Lenin suffered a series of strokes between 1922 and 1924, making it difficult to speak and govern. He was on January 21, 1924, only one year after Borsheviki finally founded the Soviet Union, on December 30, 1922, Russia, Ukraine, Belarus, and the Transcaucasia Federation (later Georgia, Armenia, Azerbaijan). ) Died through a treaty between. His body was antiseptic and exhibited at the Mausoleum on Red Square in Moscow.
Frequently Asked Questions
Who was Vladimir Lenin?
Lenin was the leader of the Russian October Revolution, which led to the creation of the Soviet Union. Lenin was known for his revolutionary enthusiasm and his ruthlessness towards those who did not support him.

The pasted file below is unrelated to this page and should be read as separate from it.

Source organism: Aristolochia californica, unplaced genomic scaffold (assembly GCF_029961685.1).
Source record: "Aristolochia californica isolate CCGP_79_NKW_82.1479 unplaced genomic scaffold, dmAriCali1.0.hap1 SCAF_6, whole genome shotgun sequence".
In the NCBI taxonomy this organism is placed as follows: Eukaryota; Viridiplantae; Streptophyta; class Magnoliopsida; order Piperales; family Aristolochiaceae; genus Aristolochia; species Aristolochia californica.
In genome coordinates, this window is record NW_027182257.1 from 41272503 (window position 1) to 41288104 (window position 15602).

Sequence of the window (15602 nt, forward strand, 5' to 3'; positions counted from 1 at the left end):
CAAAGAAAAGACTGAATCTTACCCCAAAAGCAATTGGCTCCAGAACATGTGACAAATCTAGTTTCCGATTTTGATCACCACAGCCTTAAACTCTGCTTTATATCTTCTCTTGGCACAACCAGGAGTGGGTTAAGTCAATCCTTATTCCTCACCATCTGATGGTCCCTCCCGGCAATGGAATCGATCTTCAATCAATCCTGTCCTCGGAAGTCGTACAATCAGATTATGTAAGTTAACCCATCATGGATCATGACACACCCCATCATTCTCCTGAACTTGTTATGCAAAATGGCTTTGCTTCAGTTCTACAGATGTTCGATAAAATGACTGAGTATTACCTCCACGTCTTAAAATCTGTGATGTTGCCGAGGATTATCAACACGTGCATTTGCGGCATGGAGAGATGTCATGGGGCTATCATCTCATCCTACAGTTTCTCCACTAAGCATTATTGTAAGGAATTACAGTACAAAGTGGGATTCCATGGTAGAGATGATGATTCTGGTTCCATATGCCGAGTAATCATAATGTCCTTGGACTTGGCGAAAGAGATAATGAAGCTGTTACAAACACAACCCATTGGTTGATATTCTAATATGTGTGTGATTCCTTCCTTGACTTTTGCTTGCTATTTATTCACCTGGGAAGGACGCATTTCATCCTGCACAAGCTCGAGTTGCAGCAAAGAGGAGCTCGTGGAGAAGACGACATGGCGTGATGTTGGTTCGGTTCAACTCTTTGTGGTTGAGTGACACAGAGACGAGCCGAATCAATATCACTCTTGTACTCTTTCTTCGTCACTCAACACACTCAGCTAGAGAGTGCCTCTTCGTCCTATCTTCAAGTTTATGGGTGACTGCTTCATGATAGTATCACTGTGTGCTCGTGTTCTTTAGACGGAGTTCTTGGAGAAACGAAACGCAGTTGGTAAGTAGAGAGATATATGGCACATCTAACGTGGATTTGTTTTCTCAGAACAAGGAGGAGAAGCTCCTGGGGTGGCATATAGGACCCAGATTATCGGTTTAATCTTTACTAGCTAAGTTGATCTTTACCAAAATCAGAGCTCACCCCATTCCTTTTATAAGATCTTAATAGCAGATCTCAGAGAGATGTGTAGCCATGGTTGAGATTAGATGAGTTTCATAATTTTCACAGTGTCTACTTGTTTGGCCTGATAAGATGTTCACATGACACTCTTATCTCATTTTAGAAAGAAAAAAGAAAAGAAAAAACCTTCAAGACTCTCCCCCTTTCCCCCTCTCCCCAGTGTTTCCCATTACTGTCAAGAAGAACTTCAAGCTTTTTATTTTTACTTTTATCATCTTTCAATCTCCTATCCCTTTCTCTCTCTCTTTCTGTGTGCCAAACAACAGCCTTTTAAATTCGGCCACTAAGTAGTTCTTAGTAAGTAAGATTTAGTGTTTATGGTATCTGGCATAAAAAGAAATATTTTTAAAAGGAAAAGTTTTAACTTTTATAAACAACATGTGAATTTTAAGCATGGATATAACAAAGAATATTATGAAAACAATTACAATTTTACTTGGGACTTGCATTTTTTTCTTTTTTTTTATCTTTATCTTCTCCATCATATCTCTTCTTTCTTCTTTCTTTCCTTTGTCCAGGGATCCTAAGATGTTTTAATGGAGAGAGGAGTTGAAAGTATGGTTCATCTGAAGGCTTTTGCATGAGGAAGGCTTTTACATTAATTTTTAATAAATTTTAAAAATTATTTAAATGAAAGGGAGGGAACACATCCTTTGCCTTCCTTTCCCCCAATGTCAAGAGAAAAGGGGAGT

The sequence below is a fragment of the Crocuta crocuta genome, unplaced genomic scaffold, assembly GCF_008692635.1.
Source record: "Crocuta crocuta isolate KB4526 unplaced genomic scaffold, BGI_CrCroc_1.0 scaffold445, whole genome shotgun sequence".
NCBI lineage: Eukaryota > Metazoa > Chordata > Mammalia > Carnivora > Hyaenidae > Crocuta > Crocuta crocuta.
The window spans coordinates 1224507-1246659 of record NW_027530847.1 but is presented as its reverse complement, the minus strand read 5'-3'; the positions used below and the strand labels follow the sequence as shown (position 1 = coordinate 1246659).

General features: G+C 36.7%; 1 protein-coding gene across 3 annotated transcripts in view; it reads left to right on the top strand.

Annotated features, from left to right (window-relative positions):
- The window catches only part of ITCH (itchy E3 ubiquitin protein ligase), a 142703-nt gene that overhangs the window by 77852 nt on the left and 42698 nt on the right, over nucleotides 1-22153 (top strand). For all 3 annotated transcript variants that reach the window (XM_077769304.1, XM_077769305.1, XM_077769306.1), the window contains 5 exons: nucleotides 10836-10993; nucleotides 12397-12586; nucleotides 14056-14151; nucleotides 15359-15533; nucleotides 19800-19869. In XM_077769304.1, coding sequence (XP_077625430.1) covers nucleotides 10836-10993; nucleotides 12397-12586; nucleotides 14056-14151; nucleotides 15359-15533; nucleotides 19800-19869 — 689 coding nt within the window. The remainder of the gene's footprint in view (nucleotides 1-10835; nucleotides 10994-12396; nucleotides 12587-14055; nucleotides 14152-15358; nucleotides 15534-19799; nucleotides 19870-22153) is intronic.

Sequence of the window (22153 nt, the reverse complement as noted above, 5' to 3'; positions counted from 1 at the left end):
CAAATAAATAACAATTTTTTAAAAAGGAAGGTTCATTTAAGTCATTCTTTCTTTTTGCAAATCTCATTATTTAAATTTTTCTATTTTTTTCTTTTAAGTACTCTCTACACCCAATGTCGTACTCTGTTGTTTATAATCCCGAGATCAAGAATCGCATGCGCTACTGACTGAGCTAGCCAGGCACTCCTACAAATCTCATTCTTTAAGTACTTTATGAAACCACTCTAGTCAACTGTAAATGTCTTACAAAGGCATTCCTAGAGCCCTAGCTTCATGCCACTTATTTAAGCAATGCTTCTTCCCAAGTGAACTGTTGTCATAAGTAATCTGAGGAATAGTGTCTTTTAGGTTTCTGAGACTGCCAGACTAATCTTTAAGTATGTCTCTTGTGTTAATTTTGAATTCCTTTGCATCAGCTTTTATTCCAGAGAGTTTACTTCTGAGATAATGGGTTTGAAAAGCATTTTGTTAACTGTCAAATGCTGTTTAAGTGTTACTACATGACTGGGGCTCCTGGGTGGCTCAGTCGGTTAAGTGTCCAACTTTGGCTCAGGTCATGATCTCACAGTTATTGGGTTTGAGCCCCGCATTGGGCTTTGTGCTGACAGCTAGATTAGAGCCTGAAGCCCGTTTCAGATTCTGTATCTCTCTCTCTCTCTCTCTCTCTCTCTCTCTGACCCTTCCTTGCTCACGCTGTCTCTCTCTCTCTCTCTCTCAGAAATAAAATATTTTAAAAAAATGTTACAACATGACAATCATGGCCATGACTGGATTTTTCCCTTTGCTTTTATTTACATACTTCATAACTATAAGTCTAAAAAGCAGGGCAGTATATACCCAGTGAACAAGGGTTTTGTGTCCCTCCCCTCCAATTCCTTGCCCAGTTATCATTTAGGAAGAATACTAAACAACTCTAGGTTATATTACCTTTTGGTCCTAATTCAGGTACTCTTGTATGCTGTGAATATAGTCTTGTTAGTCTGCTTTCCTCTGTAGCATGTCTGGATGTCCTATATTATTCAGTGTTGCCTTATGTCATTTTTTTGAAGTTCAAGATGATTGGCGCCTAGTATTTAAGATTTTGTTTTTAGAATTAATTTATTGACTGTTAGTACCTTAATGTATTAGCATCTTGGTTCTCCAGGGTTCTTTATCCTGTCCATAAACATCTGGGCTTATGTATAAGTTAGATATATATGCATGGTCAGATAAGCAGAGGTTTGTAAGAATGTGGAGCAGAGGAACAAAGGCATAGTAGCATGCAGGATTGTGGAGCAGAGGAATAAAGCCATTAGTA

What did Lenin achieve?
Lenin led a revolutionary uprising and took control of the Communist Bolsheviks throughout Russia and the territory of the former Russian Empire. It was one of the major events in world history in the 20th century and influenced economic, political and strategic trends around the world. The Lenin revolution and the establishment of the Soviet Union resulted in the deaths of millions of Russians and others, which drove the world into a century of temporary warfare and diplomatic conflict known as the Cold War.